Apart from the group, the guides are visibly relieved. Fawley says this is the most memorable climb since his first, the one with his father. “These guys…” says Rausch, and then he can’t continue. It takes him a while, then he says, “I don’t carry anybody up that mountain. But to see them…” He trails off again. “I’m in the Reserves. I got deployed in 2004 to Qatar. I’ve never been in harm’s way. These guys…it just cuts me up. I’d carry…I’d carry everything for them.”
The descent to Paradise remains. Fawley and Kittleson will escort Smiley down tonight so he can make his plane, and Salau will descend in the morning. More of the same, in reverse. But at this moment, the group vibrates with the shared euphoria of hazard and hardship overcome in a place far removed from civilization and its various complications. Adversity runs a sliding scale–elective nature hikes at the low end, Ed’s leg and Scotty’s eyes at the unthinkable high end–but even a hill climb such as this one can kick irony in the slats and give despair the raspberries.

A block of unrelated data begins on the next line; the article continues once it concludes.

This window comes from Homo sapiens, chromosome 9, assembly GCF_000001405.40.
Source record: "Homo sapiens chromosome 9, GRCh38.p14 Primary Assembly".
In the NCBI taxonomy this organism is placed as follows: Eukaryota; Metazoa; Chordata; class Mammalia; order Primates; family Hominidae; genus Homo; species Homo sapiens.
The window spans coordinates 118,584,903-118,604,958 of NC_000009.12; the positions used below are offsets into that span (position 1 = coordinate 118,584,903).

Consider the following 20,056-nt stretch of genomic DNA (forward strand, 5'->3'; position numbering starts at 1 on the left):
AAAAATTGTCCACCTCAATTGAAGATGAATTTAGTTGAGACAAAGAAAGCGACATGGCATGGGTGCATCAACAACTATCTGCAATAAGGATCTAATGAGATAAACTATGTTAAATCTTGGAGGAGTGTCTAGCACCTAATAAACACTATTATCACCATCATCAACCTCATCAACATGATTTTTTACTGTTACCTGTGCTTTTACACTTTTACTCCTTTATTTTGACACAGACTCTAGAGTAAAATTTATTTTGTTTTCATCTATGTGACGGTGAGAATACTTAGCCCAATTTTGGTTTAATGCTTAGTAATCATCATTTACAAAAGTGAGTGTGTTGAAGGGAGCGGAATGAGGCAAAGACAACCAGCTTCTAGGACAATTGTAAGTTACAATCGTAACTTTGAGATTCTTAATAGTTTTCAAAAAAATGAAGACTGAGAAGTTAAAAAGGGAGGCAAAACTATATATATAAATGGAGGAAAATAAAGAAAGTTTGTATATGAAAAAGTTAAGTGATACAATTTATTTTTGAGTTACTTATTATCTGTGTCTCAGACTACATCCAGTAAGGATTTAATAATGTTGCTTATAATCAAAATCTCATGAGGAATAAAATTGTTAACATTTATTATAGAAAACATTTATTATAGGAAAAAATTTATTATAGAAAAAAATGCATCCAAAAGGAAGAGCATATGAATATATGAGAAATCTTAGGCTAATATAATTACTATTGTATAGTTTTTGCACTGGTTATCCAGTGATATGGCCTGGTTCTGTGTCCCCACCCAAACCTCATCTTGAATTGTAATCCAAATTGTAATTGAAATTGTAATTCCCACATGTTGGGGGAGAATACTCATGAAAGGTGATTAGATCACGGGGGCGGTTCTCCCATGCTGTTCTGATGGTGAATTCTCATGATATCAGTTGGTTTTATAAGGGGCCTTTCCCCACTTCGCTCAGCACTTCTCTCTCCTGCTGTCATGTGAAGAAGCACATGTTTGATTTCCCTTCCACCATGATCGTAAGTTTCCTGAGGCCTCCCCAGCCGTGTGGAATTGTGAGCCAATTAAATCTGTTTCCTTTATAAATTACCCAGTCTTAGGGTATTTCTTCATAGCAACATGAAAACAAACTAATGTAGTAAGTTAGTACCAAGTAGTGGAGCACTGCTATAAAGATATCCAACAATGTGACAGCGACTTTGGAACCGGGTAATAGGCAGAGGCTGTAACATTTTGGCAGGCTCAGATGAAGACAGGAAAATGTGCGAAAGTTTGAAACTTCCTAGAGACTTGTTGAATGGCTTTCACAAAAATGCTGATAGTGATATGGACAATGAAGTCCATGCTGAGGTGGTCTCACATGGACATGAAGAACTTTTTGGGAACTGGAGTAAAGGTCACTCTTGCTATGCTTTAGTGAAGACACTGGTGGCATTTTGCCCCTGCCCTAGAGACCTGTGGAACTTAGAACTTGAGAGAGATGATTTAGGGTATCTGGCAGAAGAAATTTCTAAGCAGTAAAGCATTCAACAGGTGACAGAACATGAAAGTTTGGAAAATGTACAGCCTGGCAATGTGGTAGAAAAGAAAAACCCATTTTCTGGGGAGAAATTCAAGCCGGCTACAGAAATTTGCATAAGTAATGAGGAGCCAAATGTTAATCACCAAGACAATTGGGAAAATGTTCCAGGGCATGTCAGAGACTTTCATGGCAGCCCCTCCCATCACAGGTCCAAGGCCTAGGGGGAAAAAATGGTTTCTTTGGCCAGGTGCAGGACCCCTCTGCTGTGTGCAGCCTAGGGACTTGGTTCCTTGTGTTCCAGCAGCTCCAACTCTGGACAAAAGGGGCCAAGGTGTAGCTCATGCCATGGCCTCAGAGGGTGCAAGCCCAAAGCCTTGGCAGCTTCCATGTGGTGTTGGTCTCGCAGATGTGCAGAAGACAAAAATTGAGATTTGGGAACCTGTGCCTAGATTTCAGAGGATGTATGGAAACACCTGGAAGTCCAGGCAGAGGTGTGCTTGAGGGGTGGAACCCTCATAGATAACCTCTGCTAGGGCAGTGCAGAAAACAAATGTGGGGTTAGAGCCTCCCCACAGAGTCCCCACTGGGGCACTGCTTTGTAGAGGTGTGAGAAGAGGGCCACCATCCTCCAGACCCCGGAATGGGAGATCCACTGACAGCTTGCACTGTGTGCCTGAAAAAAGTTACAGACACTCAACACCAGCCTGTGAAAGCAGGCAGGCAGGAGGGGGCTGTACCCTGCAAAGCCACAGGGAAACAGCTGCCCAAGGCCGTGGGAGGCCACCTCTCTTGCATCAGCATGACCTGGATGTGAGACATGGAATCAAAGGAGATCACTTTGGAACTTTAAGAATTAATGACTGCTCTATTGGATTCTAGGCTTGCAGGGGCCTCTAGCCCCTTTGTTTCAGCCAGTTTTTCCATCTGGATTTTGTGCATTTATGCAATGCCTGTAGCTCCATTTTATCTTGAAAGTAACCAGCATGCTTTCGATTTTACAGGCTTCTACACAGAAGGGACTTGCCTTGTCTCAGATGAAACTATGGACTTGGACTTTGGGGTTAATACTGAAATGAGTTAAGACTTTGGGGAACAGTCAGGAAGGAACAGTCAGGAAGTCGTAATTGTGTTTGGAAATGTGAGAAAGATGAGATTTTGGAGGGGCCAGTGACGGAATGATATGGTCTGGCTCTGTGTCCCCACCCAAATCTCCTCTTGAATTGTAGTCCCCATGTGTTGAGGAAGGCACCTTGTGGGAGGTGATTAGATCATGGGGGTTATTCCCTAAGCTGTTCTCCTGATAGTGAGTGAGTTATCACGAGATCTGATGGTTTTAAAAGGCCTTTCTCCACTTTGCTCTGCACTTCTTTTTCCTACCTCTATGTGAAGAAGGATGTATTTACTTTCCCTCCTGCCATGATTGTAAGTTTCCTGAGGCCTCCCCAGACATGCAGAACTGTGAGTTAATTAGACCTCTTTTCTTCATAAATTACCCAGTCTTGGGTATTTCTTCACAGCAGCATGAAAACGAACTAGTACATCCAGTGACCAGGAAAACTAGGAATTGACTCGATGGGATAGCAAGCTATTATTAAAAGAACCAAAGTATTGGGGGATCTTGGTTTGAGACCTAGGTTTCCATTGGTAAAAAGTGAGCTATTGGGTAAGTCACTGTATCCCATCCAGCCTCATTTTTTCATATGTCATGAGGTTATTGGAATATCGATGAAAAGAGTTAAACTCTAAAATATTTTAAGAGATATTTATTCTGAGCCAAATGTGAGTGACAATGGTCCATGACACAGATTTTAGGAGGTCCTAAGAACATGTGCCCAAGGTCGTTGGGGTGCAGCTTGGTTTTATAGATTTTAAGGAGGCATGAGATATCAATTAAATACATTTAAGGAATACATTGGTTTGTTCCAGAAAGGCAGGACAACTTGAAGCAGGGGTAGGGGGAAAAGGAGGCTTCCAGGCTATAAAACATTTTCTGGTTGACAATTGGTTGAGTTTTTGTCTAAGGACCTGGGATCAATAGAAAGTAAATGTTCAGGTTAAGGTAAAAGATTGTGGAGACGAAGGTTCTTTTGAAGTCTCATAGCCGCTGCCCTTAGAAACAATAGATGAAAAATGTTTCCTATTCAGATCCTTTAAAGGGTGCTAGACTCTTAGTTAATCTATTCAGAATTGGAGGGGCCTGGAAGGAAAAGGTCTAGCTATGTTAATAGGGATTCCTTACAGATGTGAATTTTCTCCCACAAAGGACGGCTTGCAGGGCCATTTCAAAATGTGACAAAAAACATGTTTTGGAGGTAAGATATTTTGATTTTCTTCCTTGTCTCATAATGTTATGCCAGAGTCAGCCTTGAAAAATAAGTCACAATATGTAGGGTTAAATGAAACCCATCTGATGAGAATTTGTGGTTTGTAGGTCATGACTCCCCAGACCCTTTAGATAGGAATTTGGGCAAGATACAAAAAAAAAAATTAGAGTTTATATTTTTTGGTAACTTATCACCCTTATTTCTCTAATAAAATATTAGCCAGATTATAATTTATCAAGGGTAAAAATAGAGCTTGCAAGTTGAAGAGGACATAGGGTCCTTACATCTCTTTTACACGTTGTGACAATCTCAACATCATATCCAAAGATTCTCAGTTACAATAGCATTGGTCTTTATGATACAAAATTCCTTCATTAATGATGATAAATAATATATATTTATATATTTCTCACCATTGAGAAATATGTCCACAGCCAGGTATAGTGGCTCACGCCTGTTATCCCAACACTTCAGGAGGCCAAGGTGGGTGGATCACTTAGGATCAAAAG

Mt. Rainier is a volcano, of course. Ed didn’t get there, and Scotty couldn’t see it, but the summit is a vast white bowl. A crucible, you could say, from which hope might be forged.
Mt. Rainier was Michael Perry’s first mountaineering trip. Based in Wisconsin, he is the author of Truck: A Love Story and Population: 485.